If the 2010s were the decade of reboots (two fresh new takes on Spider-Man!), the next ten years may see Hollywood return to a time-honored technique of preserving its intellectual property: the sequel. And in an era where it’s almost impossible to get anything new greenlit, studios are going even more postmodern, revisiting franchises with their original casts. 2020 will welcome back (among others) the Bad Boys, Top Gun, and Bill & Ted’s franchises. How can these sequels succeed so many years later, with new directors at the helm, and with stars that could use varying degrees of The Irishman‘s de-aging magic? Here’s a look at what to expect.
Bad Boys for Life (January 17)
The franchise’s first two installments, Bad Boys (1995) and Bad Boys II (2003), grossed over $400 million combined, and continued a long tradition of impossibly cool action sequences set in Miami. The films follow Will Smith and Martin Lawrence, two detectives in over their heads with a knack for inventively deployed profanity. While their dialogue and plot might be stale in other hands, the beauty of the first two Bad Boys films comes from watching Will Smith’s transformation from budding movie star who raps sometimes to, well, Will Smith.
In Smith’s first commercially successful feature, he proves himself magnetic enough to carry a franchise. Paired with first-time feature director Michael Bay’s smooth action, the film moves with undeniable swagger. Regardless of how you feel about Bad Boys having unleashed Bay on the world of cinema, his pacing, crashes, explosions, and shootouts look as sharp as anyone’s. With the first installment, and the sequel’s ten-times-bigger budget, Bay created the style that would come to define the action genre for the next 20 years.
Which brings us to today. It’s much harder to get people in theaters—even Bay has made the move to Netflix. But while Will Smith may have lost some of his new-toy sheen, he’s still, well, Will Smith, as charming as ever. And let’s not forget Martin Lawrence, who, to borrow from another buddy-cop franchise, may have gotten too old for this s—, but promises to pack a counterpunch as the exasperated but somehow overconfident Marcus Burnett.
If action directing duo Adil El Arbi and Bilall Fallah can do their best Michael Bay impression—the trailer goes three for three on cars, explosions, and one-liners—Bad Boys for Life should be a pleasure to watch on the big screen.
Top Gun: Maverick (June 26)
Arguably the defining blockbuster of the eighties, the original Top Gun (1985) thrives on its indulgence to the point of excess. The film stars a young Tom Cruise as Maverick, a fighter pilot with a chip on his shoulder on a quest to win the Top Gun Trophy awarded to the best fighter pilot at the Naval Academy. It perfectly encapsulates a very particular, very eighties kind of over-the-top culture, hypermasculinity verging on (unintentional?) homoeroticism. With the attention it pays to male bodies, Top Gun—like Bad Boys, a Jerry Bruckheimer production—is a celebration of manhood, made by men to be consumed by other men.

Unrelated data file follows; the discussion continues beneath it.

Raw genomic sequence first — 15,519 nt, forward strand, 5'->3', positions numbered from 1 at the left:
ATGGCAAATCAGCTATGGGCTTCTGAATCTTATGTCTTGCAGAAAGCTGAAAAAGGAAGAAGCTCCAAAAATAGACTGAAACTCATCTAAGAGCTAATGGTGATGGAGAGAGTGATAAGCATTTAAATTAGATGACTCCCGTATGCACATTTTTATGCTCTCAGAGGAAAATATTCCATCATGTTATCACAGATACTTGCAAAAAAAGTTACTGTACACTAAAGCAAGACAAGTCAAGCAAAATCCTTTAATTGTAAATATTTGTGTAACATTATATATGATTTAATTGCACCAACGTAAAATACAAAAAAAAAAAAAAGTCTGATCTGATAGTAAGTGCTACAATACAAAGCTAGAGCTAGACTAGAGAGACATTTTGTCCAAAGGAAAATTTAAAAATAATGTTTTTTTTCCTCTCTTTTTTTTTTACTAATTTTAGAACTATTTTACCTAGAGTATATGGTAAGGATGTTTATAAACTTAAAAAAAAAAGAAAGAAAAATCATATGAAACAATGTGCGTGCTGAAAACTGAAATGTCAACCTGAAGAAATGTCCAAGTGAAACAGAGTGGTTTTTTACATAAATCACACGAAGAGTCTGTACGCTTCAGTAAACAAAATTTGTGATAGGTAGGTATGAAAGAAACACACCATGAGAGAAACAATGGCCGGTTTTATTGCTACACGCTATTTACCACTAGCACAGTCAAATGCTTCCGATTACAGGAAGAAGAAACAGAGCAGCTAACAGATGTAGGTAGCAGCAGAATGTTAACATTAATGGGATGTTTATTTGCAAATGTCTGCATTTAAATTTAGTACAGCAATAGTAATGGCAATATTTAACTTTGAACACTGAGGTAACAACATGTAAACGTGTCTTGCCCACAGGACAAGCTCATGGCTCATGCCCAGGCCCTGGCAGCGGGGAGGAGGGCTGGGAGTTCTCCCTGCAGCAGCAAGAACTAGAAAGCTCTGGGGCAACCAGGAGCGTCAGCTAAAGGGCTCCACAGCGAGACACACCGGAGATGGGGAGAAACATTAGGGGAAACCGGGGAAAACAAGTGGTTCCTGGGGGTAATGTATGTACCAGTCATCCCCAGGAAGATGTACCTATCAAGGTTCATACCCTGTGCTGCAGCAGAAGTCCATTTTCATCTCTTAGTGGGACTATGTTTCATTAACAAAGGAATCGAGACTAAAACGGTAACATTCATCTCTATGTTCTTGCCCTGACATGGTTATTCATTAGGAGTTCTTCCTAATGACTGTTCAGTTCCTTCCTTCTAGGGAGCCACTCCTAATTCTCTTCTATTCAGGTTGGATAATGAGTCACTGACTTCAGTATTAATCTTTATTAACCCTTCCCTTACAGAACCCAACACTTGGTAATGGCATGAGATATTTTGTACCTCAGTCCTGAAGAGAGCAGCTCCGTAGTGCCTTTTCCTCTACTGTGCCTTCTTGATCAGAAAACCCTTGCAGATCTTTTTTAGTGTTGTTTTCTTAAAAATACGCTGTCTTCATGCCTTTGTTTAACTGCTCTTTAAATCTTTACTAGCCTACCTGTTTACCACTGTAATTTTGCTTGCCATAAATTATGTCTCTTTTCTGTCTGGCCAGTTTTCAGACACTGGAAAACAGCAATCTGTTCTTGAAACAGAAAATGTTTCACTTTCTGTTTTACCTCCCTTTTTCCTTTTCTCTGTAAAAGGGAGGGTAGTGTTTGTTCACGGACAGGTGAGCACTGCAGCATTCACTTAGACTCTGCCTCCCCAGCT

Top Gun: Maverick, its direct sequel, will have a harder time getting away with the same attitudes amidst a dramatically different American consciousness. Though Tony Scott’s direction of aerial stunts in the original film holds up to the modern eye, it’s hard not to see most of Top Gun as incongruous with today’s sensibilities. Its women are window dressing with little to no agency of their own. The Americans are dripping (sometimes literally) with superiority. And the bad guys are cannon fodder. While it once exemplified Reagan-era Americana, it’s now a time capsule of a supercharged, simplified patriotism that presents itself most prominently for most people at Super Bowl jet flyovers.
Then again, the more things change…though the hostile force in the sequel goes unnamed, the implication is clear that they are meant to be Russian or Russian-aligned. The Soviet Union may have fallen, but nothing stays dead in Hollywood. It’ll be interesting to see how our political reality affects change in Top Gun: Maverick—or doesn’t.
Bill & Ted Face the Music (August 21)
The pleasure of watching the Bill & Ted’s franchise parallels that of Keanu Reeves’ career itself. In total control of his own self-parody, Reeves has transcended the limitations initially placed on him by our public perception of his ubiquitous, stuporous “whoa.” More than 30 years into his career, Reeves’ restrained performances successfully read as either stone-cold action hero or lovably undecipherable doofus.
Bill & Ted’s Excellent Adventure (1989) and Bogus Journey (1991) utilize a young Reeves as the latter, perpetually stoned ignoramus William “Bill” S. Preston, Esq. 2020’s Bill & Ted Face the Music will see the duo take on another adventure after years of less-than-exciting middle-aged minutia. The film is expected to follow the now middle-aged dad duo’s realization that, despite traveling through time and defeating the Grim Reaper, they’ve yet to create the music that the future Wyld Stallyns Utopia depends on. Will Bill & Ted Face the Music be able to honor the childish spirit of the original films with the same principal actors thirty years later?
We’re guessing Reeves, now verifiably in on the joke, will be up to the task. After The Matrix made him one of Hollywood’s highest-paid stars, Reeves experienced a fallow period, possibly related to that film’s sequels. Now, like Neo, he’s seeing all the ones and zeros, and they’re telling him the same thing we are: Dude, just be Keanu.
These three sequels are worth the wait and worth checking out in 2020, even if only to hang out with your old pals Will, Keanu, and Tom one more time. In the meantime, catch up on all three franchises with DIRECTV.
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